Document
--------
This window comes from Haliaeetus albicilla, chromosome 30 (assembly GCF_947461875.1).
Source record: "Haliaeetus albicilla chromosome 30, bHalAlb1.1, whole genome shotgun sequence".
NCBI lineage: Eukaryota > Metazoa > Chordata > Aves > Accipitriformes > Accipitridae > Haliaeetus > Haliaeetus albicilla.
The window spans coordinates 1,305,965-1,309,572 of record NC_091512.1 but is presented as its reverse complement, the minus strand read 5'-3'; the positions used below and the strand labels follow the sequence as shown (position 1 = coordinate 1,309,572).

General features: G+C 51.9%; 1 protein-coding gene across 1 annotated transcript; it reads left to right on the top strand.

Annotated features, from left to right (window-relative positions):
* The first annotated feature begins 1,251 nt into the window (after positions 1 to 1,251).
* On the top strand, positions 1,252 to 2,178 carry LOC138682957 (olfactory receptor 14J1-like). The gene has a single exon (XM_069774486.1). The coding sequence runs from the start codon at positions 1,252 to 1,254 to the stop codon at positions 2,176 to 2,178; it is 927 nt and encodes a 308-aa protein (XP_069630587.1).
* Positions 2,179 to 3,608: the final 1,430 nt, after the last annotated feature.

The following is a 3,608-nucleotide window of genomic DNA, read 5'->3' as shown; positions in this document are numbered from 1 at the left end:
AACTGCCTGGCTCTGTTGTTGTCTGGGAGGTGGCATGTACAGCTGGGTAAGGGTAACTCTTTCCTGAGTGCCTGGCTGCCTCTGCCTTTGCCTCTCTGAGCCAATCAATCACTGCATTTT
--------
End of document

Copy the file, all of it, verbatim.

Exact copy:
This window comes from Haliaeetus albicilla, chromosome 30 (assembly GCF_947461875.1).
Source record: "Haliaeetus albicilla chromosome 30, bHalAlb1.1, whole genome shotgun sequence".
NCBI lineage: Eukaryota > Metazoa > Chordata > Aves > Accipitriformes > Accipitridae > Haliaeetus > Haliaeetus albicilla.
The window spans coordinates 1,305,965-1,309,572 of record NC_091512.1 but is presented as its reverse complement, the minus strand read 5'-3'; the positions used below and the strand labels follow the sequence as shown (position 1 = coordinate 1,309,572).

General features: G+C 51.9%; 1 protein-coding gene across 1 annotated transcript; it reads left to right on the top strand.

Annotated features, from left to right (window-relative positions):
* The first annotated feature begins 1,251 nt into the window (after positions 1 to 1,251).
* On the top strand, positions 1,252 to 2,178 carry LOC138682957 (olfactory receptor 14J1-like). The gene has a single exon (XM_069774486.1). The coding sequence runs from the start codon at positions 1,252 to 1,254 to the stop codon at positions 2,176 to 2,178; it is 927 nt and encodes a 308-aa protein (XP_069630587.1).
* Positions 2,179 to 3,608: the final 1,430 nt, after the last annotated feature.

The following is a 3,608-nucleotide window of genomic DNA, read 5'->3' as shown; positions in this document are numbered from 1 at the left end:
AACTGCCTGGCTCTGTTGTTGTCTGGGAGGTGGCATGTACAGCTGGGTAAGGGTAACTCTTTCCTGAGTGCCTGGCTGCCTCTGCCTTTGCCTCTCTGAGCCAATCAATCACTGCATTTT